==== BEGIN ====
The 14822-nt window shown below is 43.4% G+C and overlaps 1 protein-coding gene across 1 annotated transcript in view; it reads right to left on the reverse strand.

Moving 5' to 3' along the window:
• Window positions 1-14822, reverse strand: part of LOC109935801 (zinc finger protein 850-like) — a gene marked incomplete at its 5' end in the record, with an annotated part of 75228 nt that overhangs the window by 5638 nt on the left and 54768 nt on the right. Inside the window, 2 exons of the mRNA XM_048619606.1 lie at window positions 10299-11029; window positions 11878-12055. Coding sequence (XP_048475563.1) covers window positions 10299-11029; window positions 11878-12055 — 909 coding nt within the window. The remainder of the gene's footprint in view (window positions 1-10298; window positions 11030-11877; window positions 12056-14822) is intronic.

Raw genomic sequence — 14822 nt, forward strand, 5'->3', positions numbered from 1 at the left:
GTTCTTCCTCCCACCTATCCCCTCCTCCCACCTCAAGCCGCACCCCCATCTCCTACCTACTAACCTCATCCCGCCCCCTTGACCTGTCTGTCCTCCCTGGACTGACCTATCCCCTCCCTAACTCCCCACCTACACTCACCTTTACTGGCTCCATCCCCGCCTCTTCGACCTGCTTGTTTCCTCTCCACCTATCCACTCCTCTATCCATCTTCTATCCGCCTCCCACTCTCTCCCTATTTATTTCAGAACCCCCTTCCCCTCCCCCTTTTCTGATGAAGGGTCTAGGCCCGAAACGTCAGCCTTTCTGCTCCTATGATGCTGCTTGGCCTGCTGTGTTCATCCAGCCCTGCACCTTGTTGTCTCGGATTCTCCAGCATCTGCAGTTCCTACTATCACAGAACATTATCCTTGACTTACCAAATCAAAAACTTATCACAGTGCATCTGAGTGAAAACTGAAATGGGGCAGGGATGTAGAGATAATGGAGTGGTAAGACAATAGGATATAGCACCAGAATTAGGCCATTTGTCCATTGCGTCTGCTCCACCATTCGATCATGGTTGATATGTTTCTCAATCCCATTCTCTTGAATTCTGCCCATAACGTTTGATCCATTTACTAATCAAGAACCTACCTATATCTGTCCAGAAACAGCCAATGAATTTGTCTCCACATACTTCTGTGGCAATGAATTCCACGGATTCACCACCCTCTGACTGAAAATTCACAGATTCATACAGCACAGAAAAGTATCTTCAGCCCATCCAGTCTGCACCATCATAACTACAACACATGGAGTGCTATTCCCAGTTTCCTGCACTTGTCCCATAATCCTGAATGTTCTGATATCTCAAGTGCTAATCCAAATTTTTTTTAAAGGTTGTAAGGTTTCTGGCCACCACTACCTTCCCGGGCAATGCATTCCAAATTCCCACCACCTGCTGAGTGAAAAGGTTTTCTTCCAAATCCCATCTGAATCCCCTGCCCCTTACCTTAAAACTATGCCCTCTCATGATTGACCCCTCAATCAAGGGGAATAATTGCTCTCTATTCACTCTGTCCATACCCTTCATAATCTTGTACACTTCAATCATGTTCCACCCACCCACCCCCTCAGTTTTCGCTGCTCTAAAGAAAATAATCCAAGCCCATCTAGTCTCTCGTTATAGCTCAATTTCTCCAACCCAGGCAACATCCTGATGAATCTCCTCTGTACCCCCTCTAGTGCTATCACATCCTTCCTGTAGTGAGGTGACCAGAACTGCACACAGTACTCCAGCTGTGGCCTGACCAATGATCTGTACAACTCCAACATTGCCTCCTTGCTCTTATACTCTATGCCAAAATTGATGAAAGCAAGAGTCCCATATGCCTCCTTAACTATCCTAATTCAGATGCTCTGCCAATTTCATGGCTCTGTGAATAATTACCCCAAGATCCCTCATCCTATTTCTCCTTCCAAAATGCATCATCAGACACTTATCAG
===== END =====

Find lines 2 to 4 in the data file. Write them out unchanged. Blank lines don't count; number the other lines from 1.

Moving 5' to 3' along the window:
• Window positions 1-14822, reverse strand: part of LOC109935801 (zinc finger protein 850-like) — a gene marked incomplete at its 5' end in the record, with an annotated part of 75228 nt that overhangs the window by 5638 nt on the left and 54768 nt on the right. Inside the window, 2 exons of the mRNA XM_048619606.1 lie at window positions 10299-11029; window positions 11878-12055. Coding sequence (XP_048475563.1) covers window positions 10299-11029; window positions 11878-12055 — 909 coding nt within the window. The remainder of the gene's footprint in view (window positions 1-10298; window positions 11030-11877; window positions 12056-14822) is intronic.

Raw genomic sequence — 14822 nt, forward strand, 5'->3', positions numbered from 1 at the left: